cpustat is a Solaris specific utility that interfaces with the hardware counters on the processor. cpustat provides access to the hardware counters in both privileged (kernel) and un-privileged modes (user). The combination of privileged and un-privileged is a system wide statistic (system). Note that the UltraSPARC III family of processors provides two hardware counters per CPU that can be used to monitor forty different events (e.g. Instruction count, cycle count, cache misses, branch mispredictions, etc.). When cpustat is invoked, it must be provided with a list of event pairs and their context (user, kernel, system) that need to be measured. cpustat then measures each pair for the duration provided on the command line.

In one embodiment of the present invention, the processor has no special instructions to handle idle time. Instead, it relies on the Operating System (OS) to generate a steady stream of instructions when there is not other work. During idle time, the operating system therefore executes a kernel idle loop to keep the processor busy. Since the processor cannot distinguish between the idle empty instructions and work of interest, neither can the hardware counters. For the counters of interest, the instruction and cycle counts are most significantly impacted by the idle instructions, e.g. the presence of idle time greatly increases the instruction and cycle counts. Other hardware counters, such as L1 miss count, are not impacted by the idle instructions because they do not miss in the cache. Because most analysis of the performance of processors is done relative to the instruction or cycle count, the effect of idle time is to bias this analysis by underestimating the CPI (cycles per instruction), miss rates and similar metrics. Correcting for this bias is necessary to determine the real level of work done by a processor due to a workload. Since the kernel idle loop always executes in privileged mode on the processor, we need a mechanism to prevent the idle loop from executing when we are measuring counters in the privileged context. This mechanism, named a “soaker,” creates a separate thread that executes an empty loop in non-privileged mode and runs at a priority level just higher than the kernel idle loop. The net effect of this “soaker” thread is to prevent the kernel idle loop from issuing instructions while we are measuring the kernel, thus removing the contribution of the kernel idle loop to the hardware counters we are sampling. Running a soaker thread obviously increases the load on the system, but this is largely compensated for by running the thread at the lowest scheduler priority and trusting the OS scheduler. For multi-processor systems a soaker thread is attached to each processor.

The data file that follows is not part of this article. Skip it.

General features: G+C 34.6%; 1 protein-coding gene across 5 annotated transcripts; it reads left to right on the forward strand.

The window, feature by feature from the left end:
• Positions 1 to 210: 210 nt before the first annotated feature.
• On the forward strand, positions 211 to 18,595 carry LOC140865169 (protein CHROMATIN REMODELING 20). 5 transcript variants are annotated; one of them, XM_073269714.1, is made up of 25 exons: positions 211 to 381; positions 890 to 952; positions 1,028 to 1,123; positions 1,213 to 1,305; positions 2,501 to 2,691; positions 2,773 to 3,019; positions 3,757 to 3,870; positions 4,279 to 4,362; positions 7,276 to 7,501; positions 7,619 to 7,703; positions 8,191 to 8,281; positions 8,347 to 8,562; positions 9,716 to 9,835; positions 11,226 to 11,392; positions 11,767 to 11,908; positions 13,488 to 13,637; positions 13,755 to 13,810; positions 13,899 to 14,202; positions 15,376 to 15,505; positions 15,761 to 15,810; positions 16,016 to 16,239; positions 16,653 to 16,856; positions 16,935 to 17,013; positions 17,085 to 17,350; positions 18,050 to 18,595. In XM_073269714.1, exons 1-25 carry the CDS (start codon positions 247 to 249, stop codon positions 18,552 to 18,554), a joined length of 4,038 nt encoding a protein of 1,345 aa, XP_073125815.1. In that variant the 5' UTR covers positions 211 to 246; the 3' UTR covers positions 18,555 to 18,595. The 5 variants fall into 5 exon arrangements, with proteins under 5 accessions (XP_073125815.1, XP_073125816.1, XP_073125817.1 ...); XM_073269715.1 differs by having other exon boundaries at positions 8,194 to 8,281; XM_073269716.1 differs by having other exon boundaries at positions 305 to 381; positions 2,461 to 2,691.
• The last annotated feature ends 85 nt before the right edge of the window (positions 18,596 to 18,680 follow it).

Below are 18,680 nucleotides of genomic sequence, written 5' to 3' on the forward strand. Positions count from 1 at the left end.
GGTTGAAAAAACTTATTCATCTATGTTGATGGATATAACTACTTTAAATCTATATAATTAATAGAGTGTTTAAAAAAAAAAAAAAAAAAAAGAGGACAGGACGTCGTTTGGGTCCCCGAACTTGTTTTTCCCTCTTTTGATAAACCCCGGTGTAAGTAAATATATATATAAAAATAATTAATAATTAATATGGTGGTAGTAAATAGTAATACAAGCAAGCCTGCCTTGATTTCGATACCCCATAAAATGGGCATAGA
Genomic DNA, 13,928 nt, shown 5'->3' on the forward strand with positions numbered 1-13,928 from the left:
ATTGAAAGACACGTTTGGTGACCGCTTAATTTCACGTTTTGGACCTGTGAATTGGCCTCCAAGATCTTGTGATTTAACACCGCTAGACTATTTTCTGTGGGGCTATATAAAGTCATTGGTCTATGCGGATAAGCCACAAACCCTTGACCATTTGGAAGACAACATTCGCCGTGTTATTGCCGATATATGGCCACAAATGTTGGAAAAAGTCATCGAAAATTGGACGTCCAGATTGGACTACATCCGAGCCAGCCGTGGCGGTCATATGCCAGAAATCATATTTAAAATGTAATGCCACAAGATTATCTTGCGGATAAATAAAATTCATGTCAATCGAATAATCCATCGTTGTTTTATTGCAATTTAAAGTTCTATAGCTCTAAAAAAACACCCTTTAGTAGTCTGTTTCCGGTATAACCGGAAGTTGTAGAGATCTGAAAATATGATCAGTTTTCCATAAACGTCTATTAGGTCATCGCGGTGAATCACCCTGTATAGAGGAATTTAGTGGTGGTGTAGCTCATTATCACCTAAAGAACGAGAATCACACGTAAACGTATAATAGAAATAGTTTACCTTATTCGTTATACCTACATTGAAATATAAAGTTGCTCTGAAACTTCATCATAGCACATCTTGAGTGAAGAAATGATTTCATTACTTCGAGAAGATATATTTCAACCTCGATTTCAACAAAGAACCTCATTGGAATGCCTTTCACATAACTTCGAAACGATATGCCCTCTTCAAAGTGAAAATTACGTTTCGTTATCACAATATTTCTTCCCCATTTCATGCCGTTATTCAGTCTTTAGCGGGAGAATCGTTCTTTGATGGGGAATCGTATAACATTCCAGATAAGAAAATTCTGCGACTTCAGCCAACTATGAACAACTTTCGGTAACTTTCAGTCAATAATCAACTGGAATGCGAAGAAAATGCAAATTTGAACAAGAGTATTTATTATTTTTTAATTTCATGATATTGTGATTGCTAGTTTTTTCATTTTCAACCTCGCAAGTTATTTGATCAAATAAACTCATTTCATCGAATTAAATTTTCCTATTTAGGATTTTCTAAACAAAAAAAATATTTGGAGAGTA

The three contexts that are used to measure the hardware counters are user, kernel and system context, user and kernel map to the non-privileged and privileged modes respectively, the system context is the combination of these two contexts. Obviously we are not capable of correcting the hardware counters in the system context because there is nowhere to hide the idle instructions. The difference between user+kernel (with soaker) and system metrics (without soaker) provides an indication of how idle the CPU is for a given workload. A small difference between user+kernel and system indicates the absence of idle time and therefore an efficient use of the CPUs.

Early versions of our data collection script used a separate soaker program which was resumed or suspended depending on the privileged or non-privileged context cpustat would sample in. This required restarting cpustat every time the context changed to kernel from user or system. The soaker thread was suspended for the duration of the user and system measurements and reactivated for the kernel measurements to avoid restarting the soaker program. The main issue with this approach was the additional burden of stopping and restarting cpustat. Since this additional burden was the predominant cause of overhead during measurement we improved cpustat to reduce this overhead (see Appendix A). Only a few data collections runs with the cpustat+soaker combination failed to adhere to the 3% maximum perturbation level and were therefore rejected from our sample.

With cpuprobe sampling the hardware counters only required the list of event-pairs, the sampling duration (0.1 second), the number of samples and the sampling period (ten seconds). Note that cpuprobe internalizes most of the infrastructure need by cpustat.

The data are collected under the assumption that the workload stays in the same phase during collection or that the phases are long relative to the sample time, an assumption that must be validated during analysis. Before the similarity analysis can take place, the collected data must be reduced to a workload representation. This reduction process is a conversion of the ASCII data files to a format suitable for import into a database along with time stamps. If there are any “bad patches” in the data, these patches are removed immediately after import. A “bad patch” is defined as clearly anomalous behavior, e.g. a sudden and unique spike in disk or network activity. After a workload has been imported into the database and the identified bad patches removed, the mean for each metric over the duration of the measurement period is calculated and loaded it into a summary table. This summary table is the collection of metrics used for our analysis and contains additional information like the run name and host name, number of processors in the system, the clock speed (invariant) and the cache size (invariant). In addition to the mean values in the summary table, an assessment of the quality of the data is also calculated. This assessment is made by first verifying that the coefficient of variation, defined as the ratio of the standard deviation and the mean,